Padmavathamma under a revenue transfer affected under Section 5A of the Andhra
Pradesh Rights in Land and Pattedar Passbooks Act, 1971 (for short, 'the Act')
by paying Rs.1,170/- towards stamp duty and Rs.240/- towards registration
charges;  on her death, Venkanna Setty succeeded to the property;  he sold an
extent of Ac.11.12 cts. out of the above land in favour of  Poliki Chandrahas
(plaintiff in O.S.22/2012) and the balance of Ac.11.15 cts. in favour of his
brother Poliki Umesh (plaintiff in O.S.23/2012) under two registered sale deeds
dt.11-04-2012; that the plaintiffs/respondents herein are in possession and
enjoyment of the respective extents purchased by them; and on 20-09-2012,
defendants tried to trespass into the land and dispossess them.
10. They also filed I.A.No.608 of 2012 and 610 of 2012 respectively in these
suits under Order 39 Rules 1 and 2 CPC for a temporary injunction restraining
defendants from interfering with their alleged possession and enjoyment of the
plaint schedule properties.
11. In these I.As., the plaintiffs  reiterated their pleadings in the plaint and
contended that the revenue authorities had accepted  the title of Padmavathamma
and later that of Venkanna Setty by issuing pattedar passbook and title deed and
also mutated their names in the revenue records.  In support of the said pleas
in the above I.As, the plaintiffs filed Exs.P-1 to P-18.
12. The defendants filed counter affidavits in the I.As denying the allegations
made by the plaintiffs.  They contended that the regd. gift deed dt.21-05-1956
was acted upon and 1st defendant was put in possession of the land; that he
mortgaged it in favour of Magam Obanna on 14-02-1962 for a loan of Rs.8,000/-;
subsequently it was again mortgaged to H.Narayana Reddy on 14-06-1962 for 
Rs.3,000/-; on 09-06-1976, there was a mortgage in favour of Chintakunta
Cooperative Society for a loan of Rs.6,000/-; that on 23-08-1990, Venkanna Setty
had executed any agreement to purchase the land in favour of 1st defendant for
Rs.60,000/- but did not pay the agreed sale consideration or obtained possession
of the suit land; therefore the defendants continue to be in possession and
enjoyment of the land; that on 27-06-2012,  1st defendant executed the
registered gift deed in favour of his son, the 2nd defendant; and the plaintiffs
have neither prima facie case nor balance of convenience and the defendants are
in possession and enjoyment of the land, no injunction  be granted in their
favour.  In support of their plea, they filed Exs.R-1 to R-13.
13. By separate orders dt.12-02-2012, the Court below allowed the said I.As. and
granted temporary injunction in favour of the plaintiffs in the respective suits
against the defendants.
14. The Court below held that the revenue entries from 1969 till 2012 in Exs.P-1 to P-18 filed by the plaintiffs indicate that Venkanna Setty is the owner of the property; that an endorsement about sale of property by Venkanna Setty in favour of the plaintiffs was made by the Tahsildar, Halaharvi in the pattedar passbook by rounding of the said extent sold under Ex.A-1; the same Tahsildar could not have issued pattedar pass book in favour of 2nd defendant in April 2012 and revenue title deed in favour of 1st defendant in June 2012 for the same land; that no enquiry appears to have been done before doing so; therefore theirgenuineness is in doubt; that the extent covered by the gift deed dt.12-05-1956 is only Ac.11.13 cts. in Sy. No.498-A and after he had gifted it to 2nd defendant, the 1st defendant could not have been issued a revenue title deed for the same extent; that the adangal for the year 1421 Fasli (2011) issued on 08-06-2012 shows the 1st defendant as the pattedar and possessor for entire Ac.22.27 gts. which could not have been correct as only Ac.11.13 gts. was gifted under the gift deed dt.12-05-1956; that in the pahani for 1422 Fasli, 2nd defendant is shown as the pattedar and possessor to the extent of Ac.11.13 cts. and 1st defendant is shown to be the pattedar and possessor of Ac.11.13 ½ cts.; these two pahanies were prepared by the V.R.O. on 29-09-2012 and counter signed by the Tahsildar on    03-10-2012 and they create suspicion too; the creation of mortgages by respondents to various persons also create doubt; that Ex.P-13, a computer generated copy of adangal for 2012 shows Venkanna Setty as the owner and possessor of the property; therefore the plaintiffs are entitled to temporary injunction.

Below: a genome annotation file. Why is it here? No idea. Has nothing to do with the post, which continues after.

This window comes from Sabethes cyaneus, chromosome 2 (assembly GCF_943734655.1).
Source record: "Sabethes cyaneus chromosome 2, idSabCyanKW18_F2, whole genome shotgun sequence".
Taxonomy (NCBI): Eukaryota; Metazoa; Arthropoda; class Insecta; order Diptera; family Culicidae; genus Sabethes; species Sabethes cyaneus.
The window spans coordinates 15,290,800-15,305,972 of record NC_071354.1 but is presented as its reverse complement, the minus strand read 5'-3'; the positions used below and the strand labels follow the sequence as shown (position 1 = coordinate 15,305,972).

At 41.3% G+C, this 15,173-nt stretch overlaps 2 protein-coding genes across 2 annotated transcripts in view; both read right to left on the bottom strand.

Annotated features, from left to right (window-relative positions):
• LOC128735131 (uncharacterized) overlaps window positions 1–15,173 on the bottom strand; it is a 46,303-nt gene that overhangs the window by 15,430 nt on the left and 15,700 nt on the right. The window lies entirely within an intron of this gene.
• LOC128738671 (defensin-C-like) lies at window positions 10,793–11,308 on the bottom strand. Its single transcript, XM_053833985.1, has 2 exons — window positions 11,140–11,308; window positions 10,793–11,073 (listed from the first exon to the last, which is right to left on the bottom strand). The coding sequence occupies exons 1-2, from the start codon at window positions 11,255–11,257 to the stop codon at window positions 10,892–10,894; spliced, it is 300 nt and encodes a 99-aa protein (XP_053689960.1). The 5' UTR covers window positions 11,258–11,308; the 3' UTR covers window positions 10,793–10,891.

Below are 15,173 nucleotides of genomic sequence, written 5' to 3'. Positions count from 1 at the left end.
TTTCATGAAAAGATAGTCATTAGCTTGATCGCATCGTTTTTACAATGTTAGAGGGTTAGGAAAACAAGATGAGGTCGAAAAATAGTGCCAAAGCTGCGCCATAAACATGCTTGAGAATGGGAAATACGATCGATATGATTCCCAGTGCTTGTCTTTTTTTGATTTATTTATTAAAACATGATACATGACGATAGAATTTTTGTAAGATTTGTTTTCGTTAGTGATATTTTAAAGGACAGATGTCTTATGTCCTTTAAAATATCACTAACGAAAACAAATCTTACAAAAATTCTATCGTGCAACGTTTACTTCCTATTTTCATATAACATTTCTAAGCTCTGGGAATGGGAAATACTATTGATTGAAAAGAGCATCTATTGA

15. Aggrieved by the same, these C.M.As. have been filed by the defendants in
the suits.
16. Heard Sri Y.Srinivasa Murthy, for Sri T.S.Anand, learned counsel for the
appellants/defendants and Sri Ganta Rama Rao, learned counsel for the
respondents/plaintiffs.
17. The counsel for the appellants/defendants contended that the orders of the
Court below are unsustainable; that the gift deed   dt.12-05-1956
has not been filed by the plaintiffs to find out the extent of land gifted by
Chittam Ramaswamy to the 1st defendant; there is no basis for the trial Court to
come to the conclusion that only Ac.11.13 cts. was the subject matter of the
said gift; that the relinquishment deed dt.23-08-1990 pleaded by the plaintiffs
has also not been filed and it is not the case of the plaintiffs that it is a
registered document; there cannot be any transfer of title from 1st defendant to
his brother Venkanna Setty under such an unregistered document; that the